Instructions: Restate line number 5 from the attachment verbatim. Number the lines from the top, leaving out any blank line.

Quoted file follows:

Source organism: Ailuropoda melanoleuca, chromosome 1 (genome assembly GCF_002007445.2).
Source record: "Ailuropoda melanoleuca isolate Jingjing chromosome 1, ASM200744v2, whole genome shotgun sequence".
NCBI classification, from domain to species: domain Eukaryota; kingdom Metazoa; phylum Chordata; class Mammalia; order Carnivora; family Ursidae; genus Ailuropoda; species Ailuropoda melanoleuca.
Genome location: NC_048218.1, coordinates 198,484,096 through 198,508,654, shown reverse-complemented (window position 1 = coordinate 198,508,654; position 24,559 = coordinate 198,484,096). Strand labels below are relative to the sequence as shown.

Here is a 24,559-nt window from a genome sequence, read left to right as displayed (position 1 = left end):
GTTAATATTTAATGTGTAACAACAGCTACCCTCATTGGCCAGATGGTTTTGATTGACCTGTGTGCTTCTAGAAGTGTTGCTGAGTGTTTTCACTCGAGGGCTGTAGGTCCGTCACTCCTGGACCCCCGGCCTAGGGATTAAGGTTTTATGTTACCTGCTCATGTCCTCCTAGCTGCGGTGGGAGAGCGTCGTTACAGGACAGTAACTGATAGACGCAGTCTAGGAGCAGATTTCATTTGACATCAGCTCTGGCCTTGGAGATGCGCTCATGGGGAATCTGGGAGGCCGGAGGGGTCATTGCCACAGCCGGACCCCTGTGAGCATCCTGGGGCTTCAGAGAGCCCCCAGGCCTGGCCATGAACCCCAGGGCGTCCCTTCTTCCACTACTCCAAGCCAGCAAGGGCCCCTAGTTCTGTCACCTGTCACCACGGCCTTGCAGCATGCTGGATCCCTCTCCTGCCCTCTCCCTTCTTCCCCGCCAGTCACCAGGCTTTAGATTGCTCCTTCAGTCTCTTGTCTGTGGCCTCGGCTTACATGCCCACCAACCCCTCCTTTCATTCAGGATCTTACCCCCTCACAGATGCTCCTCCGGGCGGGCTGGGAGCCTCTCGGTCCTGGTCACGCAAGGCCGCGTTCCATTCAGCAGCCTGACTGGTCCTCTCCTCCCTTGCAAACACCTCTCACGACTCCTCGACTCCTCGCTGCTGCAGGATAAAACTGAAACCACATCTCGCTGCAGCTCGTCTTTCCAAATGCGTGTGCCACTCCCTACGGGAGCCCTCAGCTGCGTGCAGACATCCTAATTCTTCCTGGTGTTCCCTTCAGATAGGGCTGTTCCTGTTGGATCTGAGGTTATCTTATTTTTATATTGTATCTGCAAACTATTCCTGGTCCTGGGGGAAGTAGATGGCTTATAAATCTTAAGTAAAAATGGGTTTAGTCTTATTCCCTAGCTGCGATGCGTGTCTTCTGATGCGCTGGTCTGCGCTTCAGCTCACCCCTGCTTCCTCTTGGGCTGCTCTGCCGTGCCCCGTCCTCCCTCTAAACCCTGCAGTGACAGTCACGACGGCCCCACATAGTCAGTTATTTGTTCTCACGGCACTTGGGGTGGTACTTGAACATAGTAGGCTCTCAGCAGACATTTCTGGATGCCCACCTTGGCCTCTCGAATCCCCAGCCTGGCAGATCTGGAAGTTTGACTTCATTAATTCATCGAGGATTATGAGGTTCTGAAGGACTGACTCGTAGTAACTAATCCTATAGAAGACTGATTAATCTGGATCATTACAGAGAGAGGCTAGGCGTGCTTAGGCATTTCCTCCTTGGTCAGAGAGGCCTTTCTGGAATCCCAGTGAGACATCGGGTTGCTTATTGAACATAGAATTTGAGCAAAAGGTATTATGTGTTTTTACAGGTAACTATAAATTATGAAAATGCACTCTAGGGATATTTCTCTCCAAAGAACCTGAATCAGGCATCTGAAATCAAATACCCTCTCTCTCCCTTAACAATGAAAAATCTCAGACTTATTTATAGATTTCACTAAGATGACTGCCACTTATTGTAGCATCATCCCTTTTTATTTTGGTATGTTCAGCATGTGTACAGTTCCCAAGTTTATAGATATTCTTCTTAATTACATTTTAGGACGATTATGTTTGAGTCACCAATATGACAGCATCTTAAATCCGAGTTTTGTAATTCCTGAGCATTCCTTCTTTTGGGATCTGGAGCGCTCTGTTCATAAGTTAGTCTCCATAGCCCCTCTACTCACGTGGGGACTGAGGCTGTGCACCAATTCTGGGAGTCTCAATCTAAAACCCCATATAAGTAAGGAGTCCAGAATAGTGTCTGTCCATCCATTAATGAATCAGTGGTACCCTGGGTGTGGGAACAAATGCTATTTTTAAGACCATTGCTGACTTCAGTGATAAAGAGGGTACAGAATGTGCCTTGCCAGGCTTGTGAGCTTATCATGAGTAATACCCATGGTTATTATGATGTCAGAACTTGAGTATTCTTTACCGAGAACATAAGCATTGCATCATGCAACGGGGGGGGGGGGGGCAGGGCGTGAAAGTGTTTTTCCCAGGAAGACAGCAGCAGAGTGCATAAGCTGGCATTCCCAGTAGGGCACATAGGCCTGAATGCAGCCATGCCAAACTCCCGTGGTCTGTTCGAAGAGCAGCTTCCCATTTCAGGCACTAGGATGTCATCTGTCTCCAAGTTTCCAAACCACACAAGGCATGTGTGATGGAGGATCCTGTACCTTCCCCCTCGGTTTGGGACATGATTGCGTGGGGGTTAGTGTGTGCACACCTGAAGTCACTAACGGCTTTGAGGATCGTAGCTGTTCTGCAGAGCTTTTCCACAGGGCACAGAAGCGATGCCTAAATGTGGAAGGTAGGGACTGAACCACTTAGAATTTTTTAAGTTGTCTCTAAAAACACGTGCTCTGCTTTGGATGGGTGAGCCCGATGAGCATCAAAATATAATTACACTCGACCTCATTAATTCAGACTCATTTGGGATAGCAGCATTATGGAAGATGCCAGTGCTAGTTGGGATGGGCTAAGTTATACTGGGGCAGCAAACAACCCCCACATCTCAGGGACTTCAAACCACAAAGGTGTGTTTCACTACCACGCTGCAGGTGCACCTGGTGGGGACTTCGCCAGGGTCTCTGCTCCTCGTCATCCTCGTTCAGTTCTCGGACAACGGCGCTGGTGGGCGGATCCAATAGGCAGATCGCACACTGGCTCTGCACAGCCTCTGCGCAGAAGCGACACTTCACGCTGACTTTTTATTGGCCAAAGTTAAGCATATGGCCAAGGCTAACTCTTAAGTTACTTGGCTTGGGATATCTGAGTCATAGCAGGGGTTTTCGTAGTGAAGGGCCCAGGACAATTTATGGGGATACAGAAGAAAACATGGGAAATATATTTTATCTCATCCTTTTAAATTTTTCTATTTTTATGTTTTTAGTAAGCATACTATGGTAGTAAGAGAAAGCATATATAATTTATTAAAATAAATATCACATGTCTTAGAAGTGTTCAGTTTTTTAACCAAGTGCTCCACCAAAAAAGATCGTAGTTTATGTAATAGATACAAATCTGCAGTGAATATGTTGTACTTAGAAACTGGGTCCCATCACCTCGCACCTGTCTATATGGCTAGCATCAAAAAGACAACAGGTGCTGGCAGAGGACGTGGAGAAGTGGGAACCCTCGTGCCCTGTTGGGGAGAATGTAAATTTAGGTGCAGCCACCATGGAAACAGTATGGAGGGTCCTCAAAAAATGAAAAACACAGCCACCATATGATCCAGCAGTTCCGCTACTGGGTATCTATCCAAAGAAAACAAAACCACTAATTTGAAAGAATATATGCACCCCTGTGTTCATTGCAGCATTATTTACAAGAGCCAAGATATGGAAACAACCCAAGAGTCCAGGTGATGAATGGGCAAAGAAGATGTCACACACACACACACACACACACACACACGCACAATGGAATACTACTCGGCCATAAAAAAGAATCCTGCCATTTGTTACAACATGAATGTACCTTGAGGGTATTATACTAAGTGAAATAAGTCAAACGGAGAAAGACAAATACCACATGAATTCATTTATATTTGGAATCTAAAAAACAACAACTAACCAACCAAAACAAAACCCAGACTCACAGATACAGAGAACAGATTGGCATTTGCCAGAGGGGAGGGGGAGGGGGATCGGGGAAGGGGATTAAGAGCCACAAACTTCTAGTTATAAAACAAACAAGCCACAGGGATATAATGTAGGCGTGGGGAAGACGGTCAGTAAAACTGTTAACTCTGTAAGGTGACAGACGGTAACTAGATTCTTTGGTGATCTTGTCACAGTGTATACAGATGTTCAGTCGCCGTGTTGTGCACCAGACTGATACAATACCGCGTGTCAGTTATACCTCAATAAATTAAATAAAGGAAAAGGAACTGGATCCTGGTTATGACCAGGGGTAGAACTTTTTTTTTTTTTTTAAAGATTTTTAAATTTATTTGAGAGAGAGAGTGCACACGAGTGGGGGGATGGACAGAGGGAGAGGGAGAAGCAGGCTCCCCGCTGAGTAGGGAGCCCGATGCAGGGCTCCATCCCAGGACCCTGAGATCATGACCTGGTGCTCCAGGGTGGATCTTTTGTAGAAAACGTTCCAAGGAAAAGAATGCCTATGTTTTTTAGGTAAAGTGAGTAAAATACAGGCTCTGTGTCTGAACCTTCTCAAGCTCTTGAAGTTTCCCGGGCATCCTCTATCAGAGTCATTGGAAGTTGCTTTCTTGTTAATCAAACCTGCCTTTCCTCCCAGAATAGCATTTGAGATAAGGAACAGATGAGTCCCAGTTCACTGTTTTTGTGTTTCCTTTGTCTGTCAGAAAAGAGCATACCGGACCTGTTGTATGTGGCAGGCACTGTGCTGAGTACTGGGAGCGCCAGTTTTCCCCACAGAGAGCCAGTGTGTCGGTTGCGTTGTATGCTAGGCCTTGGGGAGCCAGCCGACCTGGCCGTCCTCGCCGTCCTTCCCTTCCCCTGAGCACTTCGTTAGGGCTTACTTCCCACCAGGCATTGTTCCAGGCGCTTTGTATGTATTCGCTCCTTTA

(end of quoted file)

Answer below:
Here is a 24,559-nt window from a genome sequence, read left to right as displayed (position 1 = left end):